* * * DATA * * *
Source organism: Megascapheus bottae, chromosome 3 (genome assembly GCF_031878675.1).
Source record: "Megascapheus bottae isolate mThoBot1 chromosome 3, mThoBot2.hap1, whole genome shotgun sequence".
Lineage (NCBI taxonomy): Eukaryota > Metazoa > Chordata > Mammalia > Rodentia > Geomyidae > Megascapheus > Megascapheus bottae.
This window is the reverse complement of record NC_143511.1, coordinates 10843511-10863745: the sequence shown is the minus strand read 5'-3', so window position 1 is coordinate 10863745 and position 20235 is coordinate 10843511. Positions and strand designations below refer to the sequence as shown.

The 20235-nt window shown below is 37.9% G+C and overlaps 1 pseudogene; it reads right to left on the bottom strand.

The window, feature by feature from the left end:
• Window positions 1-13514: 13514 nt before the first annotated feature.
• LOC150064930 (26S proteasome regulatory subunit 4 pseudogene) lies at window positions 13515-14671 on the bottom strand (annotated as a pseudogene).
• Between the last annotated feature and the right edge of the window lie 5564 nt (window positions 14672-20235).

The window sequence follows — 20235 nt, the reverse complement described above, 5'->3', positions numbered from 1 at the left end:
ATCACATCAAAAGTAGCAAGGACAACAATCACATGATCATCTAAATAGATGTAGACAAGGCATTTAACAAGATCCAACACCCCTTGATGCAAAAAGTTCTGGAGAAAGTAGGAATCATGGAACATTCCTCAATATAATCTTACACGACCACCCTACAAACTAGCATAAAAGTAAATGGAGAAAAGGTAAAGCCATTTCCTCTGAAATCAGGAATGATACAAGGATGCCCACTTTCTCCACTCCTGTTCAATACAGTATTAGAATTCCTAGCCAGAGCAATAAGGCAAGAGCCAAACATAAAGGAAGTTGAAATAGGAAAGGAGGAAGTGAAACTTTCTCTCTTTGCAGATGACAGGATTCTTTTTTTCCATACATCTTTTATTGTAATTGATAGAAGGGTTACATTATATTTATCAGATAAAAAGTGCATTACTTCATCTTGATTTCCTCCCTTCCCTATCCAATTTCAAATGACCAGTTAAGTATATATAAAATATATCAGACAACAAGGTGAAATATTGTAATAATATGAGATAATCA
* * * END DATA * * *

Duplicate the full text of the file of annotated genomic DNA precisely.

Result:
Source organism: Megascapheus bottae, chromosome 3 (genome assembly GCF_031878675.1).
Source record: "Megascapheus bottae isolate mThoBot1 chromosome 3, mThoBot2.hap1, whole genome shotgun sequence".
Lineage (NCBI taxonomy): Eukaryota > Metazoa > Chordata > Mammalia > Rodentia > Geomyidae > Megascapheus > Megascapheus bottae.
This window is the reverse complement of record NC_143511.1, coordinates 10843511-10863745: the sequence shown is the minus strand read 5'-3', so window position 1 is coordinate 10863745 and position 20235 is coordinate 10843511. Positions and strand designations below refer to the sequence as shown.

The 20235-nt window shown below is 37.9% G+C and overlaps 1 pseudogene; it reads right to left on the bottom strand.

The window, feature by feature from the left end:
• Window positions 1-13514: 13514 nt before the first annotated feature.
• LOC150064930 (26S proteasome regulatory subunit 4 pseudogene) lies at window positions 13515-14671 on the bottom strand (annotated as a pseudogene).
• Between the last annotated feature and the right edge of the window lie 5564 nt (window positions 14672-20235).

The window sequence follows — 20235 nt, the reverse complement described above, 5'->3', positions numbered from 1 at the left end:
ATCACATCAAAAGTAGCAAGGACAACAATCACATGATCATCTAAATAGATGTAGACAAGGCATTTAACAAGATCCAACACCCCTTGATGCAAAAAGTTCTGGAGAAAGTAGGAATCATGGAACATTCCTCAATATAATCTTACACGACCACCCTACAAACTAGCATAAAAGTAAATGGAGAAAAGGTAAAGCCATTTCCTCTGAAATCAGGAATGATACAAGGATGCCCACTTTCTCCACTCCTGTTCAATACAGTATTAGAATTCCTAGCCAGAGCAATAAGGCAAGAGCCAAACATAAAGGAAGTTGAAATAGGAAAGGAGGAAGTGAAACTTTCTCTCTTTGCAGATGACAGGATTCTTTTTTTCCATACATCTTTTATTGTAATTGATAGAAGGGTTACATTATATTTATCAGATAAAAAGTGCATTACTTCATCTTGATTTCCTCCCTTCCCTATCCAATTTCAAATGACCAGTTAAGTATATATAAAATATATCAGACAACAAGGTGAAATATTGTAATAATATGAGATAATCA